The Yer Metal is Olde segment here at Angry Metal Guy has always been one of my favorites. If you’re looking to expand your repertoire with some classics or need a reason to shuffle back through your library, clatter through your jewel cases, or dig through cracked cassettes for nostalgia, this is a segment for olde and younge alike. When flipping through my own collection in search of something to listen to, I came upon a couple choices that made me stop. Not only were these two albums released in ’95, I actually remember purchasing them at the same time. I’ve had a lot of good and bad times with these two albums, and while they’re not the bands’ best, I still love them dearly. When it came to writing a Yer Metal is Olde for one of them, I found the decision quite difficult. Not only because of my own personal comparisons of the two releases but also because of the similarities in events surrounding their creation. So, I chose them both and bring you a very special segment of oldness (well, special to me) that showcases two albums turning twenty this year: Iced Earth’s Burnt Offerings and King Diamond’s The Spider’s Lullabye.
Burnt Offerings is an interesting time in Iced Earth’s career. After not receiving royalties from Iced Earth and Night of the Stormrider, Jon Schaffer went on “strike” against Century Media. Finally settling after three years, Jon struggled with temptations to disband Iced Earth and maintaining the focus needed to write Burnt Offerings, as well as suffering endless setbacks and frustrations related to band member performances and production of said album. The result was a collection of dark, angry material; perhaps the darkest and angriest in the band’s twenty-seven year history.
For fans, frustration mounted as well. For many felt the release lacked the “umph” in riffage and lacked cohesion found in early releases (this is especially apparent following the amazing concept album, Night of the Stormrider). Songs like “Diary,” “Burning Oasis,” and “The Pierced Spirit” felt forced (or pointless) and the gusto of Schaffer’s signature riff changes were borderline mediocre. On the other hand, many fans were excited by the prospect of a singer that could actually sing. Though the vocal duty of Matt Barlow on Burnt Offerings was not exactly superb, this marked a relationship that would span nearly 15 years and initiated an era that many find to be the band’s greatest. Considering all the issues with this release, no one can argue with the badassery that is “Dante’s Inferno.” This piece (along with help from the above average title track, “Last December,” and “Brainwashed”) is what makes Burnt Offerings worth purchasing. The over sixteen-minute song based on the first third of The Divine Comedy finds the band in perfect sync and Barlow on fire. And of all the long-winded masterpieces by Schaffer, this one still remains near the top.
Where many feel that Burnt Offerings marked a new era for Iced Earth, many felt the opposite for King Diamond in 1995. After fulfilling their Roadrunner contract in 1990 with the underappreciated The Eye album (which the band never promoted via tour due to the lack of label support) and an offer to reunite Mercyful Fate, King put a near finished album and his band on hiatus. With a new contract penned, Mercyful Fate would release In The Shadows  and Time  before Metal Blade extended their offer to King Diamond; triggering a “reuniting” with fresh staff and the five-year sleeping beauty, The Spider’s Lullabye. Interestingly enough, Spider’s Lullabye and the debut album stand as the only albums in the band’s history that are not full concept albums (only the last four tracks of The Spider’s Lullabye represents a concept). So in a way, these two albums mark, in their own ways, “new beginnings” for the band. And so began a new eon for King Diamond that left behind five-classic Roadrunner releases and those diehard fans that feel the band never released anything of substance after 1990.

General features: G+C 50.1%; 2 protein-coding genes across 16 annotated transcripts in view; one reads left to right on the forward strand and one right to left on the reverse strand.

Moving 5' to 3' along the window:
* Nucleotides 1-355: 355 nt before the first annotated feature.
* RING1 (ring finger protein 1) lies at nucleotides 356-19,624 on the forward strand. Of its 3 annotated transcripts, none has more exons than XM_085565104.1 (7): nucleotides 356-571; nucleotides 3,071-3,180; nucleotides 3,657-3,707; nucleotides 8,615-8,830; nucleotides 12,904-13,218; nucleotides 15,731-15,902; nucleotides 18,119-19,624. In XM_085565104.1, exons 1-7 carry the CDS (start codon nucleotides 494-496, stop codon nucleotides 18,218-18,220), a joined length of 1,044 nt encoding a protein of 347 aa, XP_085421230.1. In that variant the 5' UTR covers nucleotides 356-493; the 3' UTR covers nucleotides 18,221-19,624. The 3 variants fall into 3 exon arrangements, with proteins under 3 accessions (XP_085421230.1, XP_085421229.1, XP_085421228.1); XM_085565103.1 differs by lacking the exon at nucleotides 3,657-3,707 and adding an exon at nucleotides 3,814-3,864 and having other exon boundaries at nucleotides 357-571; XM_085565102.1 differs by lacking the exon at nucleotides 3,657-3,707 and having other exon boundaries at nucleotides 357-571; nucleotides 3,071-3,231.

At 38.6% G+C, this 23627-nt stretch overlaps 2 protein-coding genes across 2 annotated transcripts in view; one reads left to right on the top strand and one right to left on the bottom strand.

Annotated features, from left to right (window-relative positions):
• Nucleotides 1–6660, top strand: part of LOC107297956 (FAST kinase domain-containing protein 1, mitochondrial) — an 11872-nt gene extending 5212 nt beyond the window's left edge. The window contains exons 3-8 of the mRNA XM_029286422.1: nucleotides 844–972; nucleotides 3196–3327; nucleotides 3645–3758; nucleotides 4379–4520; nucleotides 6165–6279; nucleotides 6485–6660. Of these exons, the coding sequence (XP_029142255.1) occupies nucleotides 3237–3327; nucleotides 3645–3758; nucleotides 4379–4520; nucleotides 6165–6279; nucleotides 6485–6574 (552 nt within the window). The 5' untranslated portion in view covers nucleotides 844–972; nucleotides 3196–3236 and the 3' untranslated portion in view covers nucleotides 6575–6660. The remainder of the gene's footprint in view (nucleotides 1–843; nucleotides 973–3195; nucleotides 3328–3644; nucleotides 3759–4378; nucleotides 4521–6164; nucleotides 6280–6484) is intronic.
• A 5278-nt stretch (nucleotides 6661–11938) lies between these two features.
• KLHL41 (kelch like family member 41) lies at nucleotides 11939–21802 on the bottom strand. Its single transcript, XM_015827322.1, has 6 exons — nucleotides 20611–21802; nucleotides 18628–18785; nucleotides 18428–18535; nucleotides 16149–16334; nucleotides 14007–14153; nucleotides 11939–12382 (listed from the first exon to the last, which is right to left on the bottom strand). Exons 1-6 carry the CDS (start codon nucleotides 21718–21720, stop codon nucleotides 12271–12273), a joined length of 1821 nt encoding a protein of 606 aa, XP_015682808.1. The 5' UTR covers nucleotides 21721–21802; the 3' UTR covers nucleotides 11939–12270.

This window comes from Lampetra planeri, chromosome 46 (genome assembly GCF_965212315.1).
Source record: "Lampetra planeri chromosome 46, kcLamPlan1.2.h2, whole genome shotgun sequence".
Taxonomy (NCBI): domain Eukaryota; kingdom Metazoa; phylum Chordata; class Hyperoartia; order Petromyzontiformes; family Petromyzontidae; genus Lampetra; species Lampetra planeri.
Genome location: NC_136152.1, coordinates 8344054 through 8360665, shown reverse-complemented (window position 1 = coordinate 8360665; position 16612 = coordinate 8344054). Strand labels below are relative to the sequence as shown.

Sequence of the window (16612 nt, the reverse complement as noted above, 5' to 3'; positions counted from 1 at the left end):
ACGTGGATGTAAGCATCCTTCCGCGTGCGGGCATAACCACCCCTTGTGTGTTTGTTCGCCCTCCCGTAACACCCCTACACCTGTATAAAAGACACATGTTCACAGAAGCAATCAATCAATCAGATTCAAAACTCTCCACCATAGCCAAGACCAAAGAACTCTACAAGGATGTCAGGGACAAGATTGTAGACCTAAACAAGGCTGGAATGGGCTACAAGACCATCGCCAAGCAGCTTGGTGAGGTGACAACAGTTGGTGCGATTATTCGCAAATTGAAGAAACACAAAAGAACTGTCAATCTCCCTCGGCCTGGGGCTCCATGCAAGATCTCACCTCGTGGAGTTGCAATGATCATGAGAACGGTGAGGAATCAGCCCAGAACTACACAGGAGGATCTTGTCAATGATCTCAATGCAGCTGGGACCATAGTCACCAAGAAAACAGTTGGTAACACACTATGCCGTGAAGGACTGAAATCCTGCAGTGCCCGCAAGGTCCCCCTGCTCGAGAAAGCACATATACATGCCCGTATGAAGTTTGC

From ’93 on to ’99, King would share duties between King Diamond and Mercyful Fate before closing the latter up for good (please don’t let that be true). The short periods between album releases and the strain put on his falsetto voice during this time is another subject of discussion between fans; many finding his voice giving way and his dependence on the lower range taking the lead. Thankfully, Spider’s did not suffer from the workload like The Graveyard would later. But what it did suffer from was perhaps one of the worst productions jobs the band has ever released. Even the re-mastered version that sprang up in 2009 couldn’t do much to save the poor recording and mix. Ignoring the lack of a full concept and the lousy production, numbers like “Killer,” “Six Feet Under,” and (my personal favorite) “To the Morgue” do much to make this album memorable. The groove of the latter track would undeniably slay on stage but King never liked the album enough to play much of it live (well, until recently). Additionally, “Dreams” and “Moonlight” are here to give you all those signature falsettos you could ever want and the creepy, eight-minute ditty “Room 17” should fill any remaining voids between the emotive and heavy-as-hell songs of the album.
So, there you have it. A double album roundup of musical mediocrities, personnel frustrations, “disbandings,” “reunitings,” restructurings, label changes, and redirections. Musically, comparing these bands is like comparing apples and oranges, but the events that surround the release of these two controversial albums have always caused me to listen to one-after-the-other ever since I first found them in that rundown record store so many years ago.